To begin, a thank you and an apology.
Thanks to all those who turned out to support on Record Store Day last Saturday. It's not the reason we do this, but it's a moment to at least reflect on being lucky enough to still be able to do it. Given the year we've all had, that's not to be taken for granted. And also sorry to anyone who was looking for the Optimo tape - due to some manufacturing errors we were unable to sell it on the day. It will, however, be available for the next RSD on Saturday 17th July. It's worth the wait.
On we go to new and semi-new bits below. And an advanced heads up that we'll be unleashing a brilliant second hand collection in the next week or two - stay tuned.
I'm now off to patent a World of Echo branded mineral water in the hope of Ronaldo drinking it at a press conference and raising WOE stock by a good £4b. We all have a dream >>>
Various - Everything Was Supposed To Be So Easy
Left Alone, 2021
Been a minute since Left Alone released anything into the physical realm, but here they are again with this mighty fine cassette compilation that doubles down on the UK underground focus of those two fantastically presented zines from a few years back and their stellar online mix series. Malvern Brume, who you might remember from that album on Alter last year (i think? what is time?) is the only familiar name here, and his two contributions are perhaps the best i've heard from him, psychogeographic Sebaldian electronics couched in winter city fog. They also serve as a nice primer for the unknowns and newcomers that constitute the rest of this collection - honestly, this is music so finally attuned to my tastes and somehow surprising me by coming out of my own backyard, i'm wondering if i've been asleep at the wheel... The similarities with the i stumble and then i fall comp on A Colourful Storm are unavoidable, covering very similar sonic ground, tied up with a similar conceptual bow - i.e hauntological abstract electronics, dubwise explorations, coldwave minimalism and decayed ambience, all presented with that thrillingly permission-less DIY attitude. It all hangs together so well there's little point in picking out highlights, though i will say that the Great Area track reminds me an awful lot of Caroline K, which is both high praise and a pretty good indication of the spirit undercutting all of this creative action.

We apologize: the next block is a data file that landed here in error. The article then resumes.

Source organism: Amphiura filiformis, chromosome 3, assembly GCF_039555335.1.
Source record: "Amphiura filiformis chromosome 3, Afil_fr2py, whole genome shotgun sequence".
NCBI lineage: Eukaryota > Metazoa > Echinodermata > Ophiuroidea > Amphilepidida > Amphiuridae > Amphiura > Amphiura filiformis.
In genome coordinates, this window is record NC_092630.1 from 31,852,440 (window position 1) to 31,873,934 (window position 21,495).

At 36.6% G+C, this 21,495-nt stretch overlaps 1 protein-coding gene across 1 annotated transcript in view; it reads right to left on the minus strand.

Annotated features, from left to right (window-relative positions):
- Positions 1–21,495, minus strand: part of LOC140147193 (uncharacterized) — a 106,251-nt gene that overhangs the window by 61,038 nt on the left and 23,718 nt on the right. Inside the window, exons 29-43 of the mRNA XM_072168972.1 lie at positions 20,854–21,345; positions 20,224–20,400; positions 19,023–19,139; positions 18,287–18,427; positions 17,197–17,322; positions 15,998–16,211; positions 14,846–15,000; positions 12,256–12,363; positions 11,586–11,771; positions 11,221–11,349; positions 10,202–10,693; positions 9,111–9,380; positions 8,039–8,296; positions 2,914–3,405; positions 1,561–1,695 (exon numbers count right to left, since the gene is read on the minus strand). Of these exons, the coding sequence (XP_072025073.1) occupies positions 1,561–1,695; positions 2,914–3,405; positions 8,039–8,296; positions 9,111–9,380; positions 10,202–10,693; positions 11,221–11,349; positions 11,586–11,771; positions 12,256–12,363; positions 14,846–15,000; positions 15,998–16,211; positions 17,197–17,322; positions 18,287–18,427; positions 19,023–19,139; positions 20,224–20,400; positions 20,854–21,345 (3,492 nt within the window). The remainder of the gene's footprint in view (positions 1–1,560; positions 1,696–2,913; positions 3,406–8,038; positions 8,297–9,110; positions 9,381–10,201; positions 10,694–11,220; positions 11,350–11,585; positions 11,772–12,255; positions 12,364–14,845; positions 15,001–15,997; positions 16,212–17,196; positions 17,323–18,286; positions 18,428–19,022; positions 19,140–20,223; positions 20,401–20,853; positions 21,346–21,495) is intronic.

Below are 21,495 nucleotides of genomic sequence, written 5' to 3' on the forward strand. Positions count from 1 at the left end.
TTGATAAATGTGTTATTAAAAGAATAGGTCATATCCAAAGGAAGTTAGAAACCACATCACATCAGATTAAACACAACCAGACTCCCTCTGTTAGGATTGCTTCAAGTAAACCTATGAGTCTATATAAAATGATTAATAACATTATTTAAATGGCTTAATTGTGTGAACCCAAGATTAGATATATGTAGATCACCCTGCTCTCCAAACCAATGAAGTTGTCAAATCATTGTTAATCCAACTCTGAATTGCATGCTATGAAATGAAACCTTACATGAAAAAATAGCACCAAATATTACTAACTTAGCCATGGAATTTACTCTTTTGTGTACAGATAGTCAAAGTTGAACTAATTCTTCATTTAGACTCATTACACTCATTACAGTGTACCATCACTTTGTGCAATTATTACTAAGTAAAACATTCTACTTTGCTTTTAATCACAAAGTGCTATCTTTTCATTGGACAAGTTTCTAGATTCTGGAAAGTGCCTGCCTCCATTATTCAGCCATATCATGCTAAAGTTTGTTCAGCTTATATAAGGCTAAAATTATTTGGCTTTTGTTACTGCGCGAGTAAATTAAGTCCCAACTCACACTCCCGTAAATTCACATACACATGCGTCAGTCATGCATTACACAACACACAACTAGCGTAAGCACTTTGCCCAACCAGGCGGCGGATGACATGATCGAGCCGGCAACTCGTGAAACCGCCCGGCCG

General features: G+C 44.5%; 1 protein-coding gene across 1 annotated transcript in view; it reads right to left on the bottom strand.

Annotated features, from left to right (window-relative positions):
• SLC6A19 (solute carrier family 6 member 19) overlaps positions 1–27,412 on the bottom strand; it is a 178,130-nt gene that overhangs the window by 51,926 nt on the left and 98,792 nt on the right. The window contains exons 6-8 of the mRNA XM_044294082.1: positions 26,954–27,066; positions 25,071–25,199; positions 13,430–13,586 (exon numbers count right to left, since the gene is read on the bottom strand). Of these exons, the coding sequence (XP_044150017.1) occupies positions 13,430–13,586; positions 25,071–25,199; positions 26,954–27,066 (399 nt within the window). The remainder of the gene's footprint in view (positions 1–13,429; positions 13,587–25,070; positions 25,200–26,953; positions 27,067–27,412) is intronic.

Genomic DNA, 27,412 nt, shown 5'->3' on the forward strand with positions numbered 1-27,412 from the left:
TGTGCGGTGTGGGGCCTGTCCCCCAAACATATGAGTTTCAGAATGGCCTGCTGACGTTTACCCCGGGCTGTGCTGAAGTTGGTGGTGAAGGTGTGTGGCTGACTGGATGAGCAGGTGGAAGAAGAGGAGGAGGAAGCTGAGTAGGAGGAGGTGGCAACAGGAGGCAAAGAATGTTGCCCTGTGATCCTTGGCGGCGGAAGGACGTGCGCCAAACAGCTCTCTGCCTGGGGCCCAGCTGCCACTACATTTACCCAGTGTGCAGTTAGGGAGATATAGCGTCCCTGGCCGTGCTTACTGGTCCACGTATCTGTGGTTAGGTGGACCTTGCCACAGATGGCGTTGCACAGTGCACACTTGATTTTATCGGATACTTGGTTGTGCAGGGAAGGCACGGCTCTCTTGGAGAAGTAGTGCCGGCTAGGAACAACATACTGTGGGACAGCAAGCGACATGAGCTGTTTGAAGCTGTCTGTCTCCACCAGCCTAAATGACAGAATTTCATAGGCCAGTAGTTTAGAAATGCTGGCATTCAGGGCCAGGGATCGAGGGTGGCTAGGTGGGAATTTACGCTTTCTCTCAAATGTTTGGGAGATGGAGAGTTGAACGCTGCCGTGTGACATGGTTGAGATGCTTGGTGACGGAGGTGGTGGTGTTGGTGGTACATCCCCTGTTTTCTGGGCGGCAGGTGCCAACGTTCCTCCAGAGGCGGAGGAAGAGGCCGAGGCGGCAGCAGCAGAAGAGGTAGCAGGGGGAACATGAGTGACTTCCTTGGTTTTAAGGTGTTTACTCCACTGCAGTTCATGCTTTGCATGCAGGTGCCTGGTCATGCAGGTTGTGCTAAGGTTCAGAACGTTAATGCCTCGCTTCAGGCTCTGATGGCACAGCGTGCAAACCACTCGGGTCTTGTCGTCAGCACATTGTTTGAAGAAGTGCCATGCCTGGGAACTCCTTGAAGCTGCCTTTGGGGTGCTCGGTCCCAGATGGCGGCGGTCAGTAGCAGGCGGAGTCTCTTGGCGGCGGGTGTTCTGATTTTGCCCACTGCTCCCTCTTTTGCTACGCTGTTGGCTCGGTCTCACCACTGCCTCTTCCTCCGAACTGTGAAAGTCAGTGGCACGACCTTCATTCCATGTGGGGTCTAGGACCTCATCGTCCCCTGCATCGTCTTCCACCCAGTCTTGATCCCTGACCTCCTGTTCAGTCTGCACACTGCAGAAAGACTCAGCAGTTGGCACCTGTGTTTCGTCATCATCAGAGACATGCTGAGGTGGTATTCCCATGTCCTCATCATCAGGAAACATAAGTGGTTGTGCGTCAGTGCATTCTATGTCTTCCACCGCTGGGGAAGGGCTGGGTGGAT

Space Afrika -Untitled (To Describe You) [OST]